If you are coming from outside the European Union you need to apply for:

  • A certificate of No Impediment issued by the competent Chamber of Commerce;
  • a Certificate of No impediment issued by the competent Police Headquarters;
  • a National Visa (Type D), issued by the competent Italian Consulate;
  • a residence permit to reside and work in Italy as a self-employed (within 8 working days of entry).

The residence permit has a variable duration (depends on the type, it may be of 1 or 2 years for example) and is renewable.

At the moment there is no specific visa for digital nomads in Italy, but this is planned

So, working in a foreign company and coming from a non-UE country while living (or better “nomading”) in Italy might not be possible yet (but the Italian government is working on it). Currently, the most suitable VISA for a self-employer is the “visa for freelancers”, dedicated to those who wish to conduct their work in Italy as freelancers, whether regulated or unregulated profession (if they are represented by trade or professional associations or not), and can demonstrate that they have Italian clients already.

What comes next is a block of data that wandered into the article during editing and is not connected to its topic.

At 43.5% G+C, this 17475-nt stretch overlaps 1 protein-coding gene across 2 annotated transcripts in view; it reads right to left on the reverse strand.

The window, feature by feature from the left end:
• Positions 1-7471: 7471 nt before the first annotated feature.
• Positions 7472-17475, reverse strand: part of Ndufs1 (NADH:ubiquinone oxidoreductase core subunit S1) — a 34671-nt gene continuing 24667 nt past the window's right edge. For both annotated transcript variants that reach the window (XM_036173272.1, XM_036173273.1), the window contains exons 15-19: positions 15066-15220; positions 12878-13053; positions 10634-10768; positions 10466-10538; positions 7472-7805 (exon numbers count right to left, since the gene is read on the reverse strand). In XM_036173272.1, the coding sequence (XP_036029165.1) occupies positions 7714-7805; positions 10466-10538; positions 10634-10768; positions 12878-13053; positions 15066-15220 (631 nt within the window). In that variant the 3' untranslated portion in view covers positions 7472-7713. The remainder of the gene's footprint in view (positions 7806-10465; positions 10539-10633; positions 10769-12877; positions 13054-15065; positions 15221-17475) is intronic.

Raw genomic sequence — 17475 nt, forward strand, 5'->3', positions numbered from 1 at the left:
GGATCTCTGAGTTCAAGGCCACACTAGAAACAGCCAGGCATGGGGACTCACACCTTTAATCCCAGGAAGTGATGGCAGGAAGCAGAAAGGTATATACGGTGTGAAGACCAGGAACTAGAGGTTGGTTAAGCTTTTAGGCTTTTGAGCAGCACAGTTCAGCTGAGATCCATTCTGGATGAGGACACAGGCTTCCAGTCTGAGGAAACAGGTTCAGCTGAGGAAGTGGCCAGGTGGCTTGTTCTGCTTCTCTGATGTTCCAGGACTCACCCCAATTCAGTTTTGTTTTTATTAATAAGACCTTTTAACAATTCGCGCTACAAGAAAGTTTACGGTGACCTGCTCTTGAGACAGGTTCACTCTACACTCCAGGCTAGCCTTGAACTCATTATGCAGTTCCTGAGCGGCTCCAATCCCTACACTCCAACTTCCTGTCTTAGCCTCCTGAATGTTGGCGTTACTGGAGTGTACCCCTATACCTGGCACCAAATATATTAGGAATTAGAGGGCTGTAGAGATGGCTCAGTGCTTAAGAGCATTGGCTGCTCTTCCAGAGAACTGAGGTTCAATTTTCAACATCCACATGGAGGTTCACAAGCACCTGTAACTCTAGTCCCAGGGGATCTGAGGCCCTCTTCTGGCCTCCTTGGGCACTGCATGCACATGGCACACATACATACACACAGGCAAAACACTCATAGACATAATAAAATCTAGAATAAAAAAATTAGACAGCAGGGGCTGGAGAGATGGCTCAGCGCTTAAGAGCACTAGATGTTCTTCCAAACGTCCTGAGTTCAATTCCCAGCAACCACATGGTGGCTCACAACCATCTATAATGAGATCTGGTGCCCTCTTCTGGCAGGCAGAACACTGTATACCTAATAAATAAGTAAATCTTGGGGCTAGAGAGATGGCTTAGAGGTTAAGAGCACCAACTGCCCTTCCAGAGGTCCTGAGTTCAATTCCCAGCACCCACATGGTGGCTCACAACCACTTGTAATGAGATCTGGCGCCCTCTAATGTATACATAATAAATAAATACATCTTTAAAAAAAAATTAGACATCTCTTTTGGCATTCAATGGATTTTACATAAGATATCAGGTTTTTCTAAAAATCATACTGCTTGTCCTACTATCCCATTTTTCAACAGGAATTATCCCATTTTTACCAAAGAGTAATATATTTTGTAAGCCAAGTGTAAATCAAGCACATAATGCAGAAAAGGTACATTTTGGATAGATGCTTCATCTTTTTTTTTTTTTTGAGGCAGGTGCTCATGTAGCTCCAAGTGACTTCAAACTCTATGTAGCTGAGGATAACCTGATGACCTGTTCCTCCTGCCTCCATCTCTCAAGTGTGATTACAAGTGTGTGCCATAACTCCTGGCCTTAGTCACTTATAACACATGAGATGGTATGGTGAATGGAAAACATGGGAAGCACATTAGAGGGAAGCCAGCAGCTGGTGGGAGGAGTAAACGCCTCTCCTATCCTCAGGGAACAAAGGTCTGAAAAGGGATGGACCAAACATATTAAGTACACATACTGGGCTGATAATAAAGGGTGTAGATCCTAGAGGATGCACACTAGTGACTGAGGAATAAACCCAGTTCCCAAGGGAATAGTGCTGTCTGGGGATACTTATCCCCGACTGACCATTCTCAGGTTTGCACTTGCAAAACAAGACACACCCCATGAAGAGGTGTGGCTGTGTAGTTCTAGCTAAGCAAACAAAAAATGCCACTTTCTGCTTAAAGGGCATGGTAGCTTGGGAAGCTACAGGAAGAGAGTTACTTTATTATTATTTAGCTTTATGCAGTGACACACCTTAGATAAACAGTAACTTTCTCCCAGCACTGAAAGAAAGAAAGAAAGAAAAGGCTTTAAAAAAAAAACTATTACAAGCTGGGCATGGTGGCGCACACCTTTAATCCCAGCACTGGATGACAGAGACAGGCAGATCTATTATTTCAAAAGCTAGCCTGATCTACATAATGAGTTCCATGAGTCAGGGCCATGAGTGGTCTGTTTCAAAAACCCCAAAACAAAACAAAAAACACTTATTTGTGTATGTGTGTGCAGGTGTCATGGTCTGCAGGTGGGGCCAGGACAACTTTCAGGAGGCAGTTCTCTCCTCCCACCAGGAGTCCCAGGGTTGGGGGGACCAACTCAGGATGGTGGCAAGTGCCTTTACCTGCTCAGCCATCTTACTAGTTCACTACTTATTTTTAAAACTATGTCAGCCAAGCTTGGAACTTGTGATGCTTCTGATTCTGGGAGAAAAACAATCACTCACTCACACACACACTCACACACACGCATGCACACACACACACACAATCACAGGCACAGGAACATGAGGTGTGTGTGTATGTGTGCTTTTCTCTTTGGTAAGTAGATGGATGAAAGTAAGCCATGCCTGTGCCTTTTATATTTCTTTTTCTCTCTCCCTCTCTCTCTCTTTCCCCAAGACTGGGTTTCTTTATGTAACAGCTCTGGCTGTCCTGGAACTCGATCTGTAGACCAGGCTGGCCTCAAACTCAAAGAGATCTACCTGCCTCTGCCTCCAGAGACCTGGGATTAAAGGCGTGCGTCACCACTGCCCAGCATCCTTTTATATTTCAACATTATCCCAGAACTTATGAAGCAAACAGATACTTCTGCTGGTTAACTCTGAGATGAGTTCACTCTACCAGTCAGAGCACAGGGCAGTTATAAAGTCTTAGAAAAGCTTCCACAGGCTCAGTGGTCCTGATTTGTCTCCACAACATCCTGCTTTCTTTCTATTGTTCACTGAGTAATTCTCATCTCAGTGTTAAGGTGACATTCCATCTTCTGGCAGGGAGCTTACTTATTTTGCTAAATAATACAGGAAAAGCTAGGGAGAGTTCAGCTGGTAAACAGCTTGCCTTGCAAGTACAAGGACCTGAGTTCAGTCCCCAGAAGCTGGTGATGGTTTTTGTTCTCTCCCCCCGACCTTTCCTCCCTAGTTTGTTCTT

Directors of Italian Companies can apply for a self employment visa for directors only after 3 years of activity of the Company and as long as they are granted a compensation for their role of director. It is important to remember that these types of visa / residence permits fall within the so-called “flow decree”, so the number of visas for freelancers that are issued annually for Italy is limited to a fixed quota.

To request legal advice on opening a company or VAT number in Italy and the procedures for obtaining visa and residence permit, contact the ITALIAN COMPANY FORMATIONS division of Lexia Avvocati law firm.

Facebook Twitter LinkedIn Pinterest WhatsApp Addthis

Work & Business

Author: Sponsored
The content of this post has been sponsored. "Sponsored" posts are not editorial articles. They are provided by or written for an advertiser who validates the content.

For other discussions, advice, question, point of view, get together, etc...: please use the forum.

More articles

- My Life Abroad -
A selection of expat stories

"A fun compulsive read!"
J. Matcham, Amazon

"I strongly advise people ready to live abroad to read this book!"
Patrice, Amazon